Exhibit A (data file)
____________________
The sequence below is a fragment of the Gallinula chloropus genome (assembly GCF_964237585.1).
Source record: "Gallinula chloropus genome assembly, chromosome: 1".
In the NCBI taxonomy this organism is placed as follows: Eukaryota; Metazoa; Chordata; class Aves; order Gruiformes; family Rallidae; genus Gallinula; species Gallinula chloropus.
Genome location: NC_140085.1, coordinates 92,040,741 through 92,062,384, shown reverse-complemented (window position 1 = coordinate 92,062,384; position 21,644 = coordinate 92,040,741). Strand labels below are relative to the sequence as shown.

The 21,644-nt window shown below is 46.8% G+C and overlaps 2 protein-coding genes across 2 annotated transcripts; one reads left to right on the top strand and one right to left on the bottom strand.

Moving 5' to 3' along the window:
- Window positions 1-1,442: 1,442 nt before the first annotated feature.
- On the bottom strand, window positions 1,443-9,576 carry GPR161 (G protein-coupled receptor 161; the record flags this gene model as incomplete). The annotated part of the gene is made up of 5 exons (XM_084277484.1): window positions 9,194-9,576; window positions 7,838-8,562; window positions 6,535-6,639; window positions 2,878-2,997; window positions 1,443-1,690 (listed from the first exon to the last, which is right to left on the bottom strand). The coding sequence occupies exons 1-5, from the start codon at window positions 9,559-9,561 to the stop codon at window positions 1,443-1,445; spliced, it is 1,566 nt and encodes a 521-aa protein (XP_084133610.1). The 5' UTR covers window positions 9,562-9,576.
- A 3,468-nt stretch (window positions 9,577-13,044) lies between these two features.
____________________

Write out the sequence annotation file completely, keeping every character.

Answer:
The sequence below is a fragment of the Gallinula chloropus genome (assembly GCF_964237585.1).
Source record: "Gallinula chloropus genome assembly, chromosome: 1".
In the NCBI taxonomy this organism is placed as follows: Eukaryota; Metazoa; Chordata; class Aves; order Gruiformes; family Rallidae; genus Gallinula; species Gallinula chloropus.
Genome location: NC_140085.1, coordinates 92,040,741 through 92,062,384, shown reverse-complemented (window position 1 = coordinate 92,062,384; position 21,644 = coordinate 92,040,741). Strand labels below are relative to the sequence as shown.

The 21,644-nt window shown below is 46.8% G+C and overlaps 2 protein-coding genes across 2 annotated transcripts; one reads left to right on the top strand and one right to left on the bottom strand.

Moving 5' to 3' along the window:
- Window positions 1-1,442: 1,442 nt before the first annotated feature.
- On the bottom strand, window positions 1,443-9,576 carry GPR161 (G protein-coupled receptor 161; the record flags this gene model as incomplete). The annotated part of the gene is made up of 5 exons (XM_084277484.1): window positions 9,194-9,576; window positions 7,838-8,562; window positions 6,535-6,639; window positions 2,878-2,997; window positions 1,443-1,690 (listed from the first exon to the last, which is right to left on the bottom strand). The coding sequence occupies exons 1-5, from the start codon at window positions 9,559-9,561 to the stop codon at window positions 1,443-1,445; spliced, it is 1,566 nt and encodes a 521-aa protein (XP_084133610.1). The 5' UTR covers window positions 9,562-9,576.
- A 3,468-nt stretch (window positions 9,577-13,044) lies between these two features.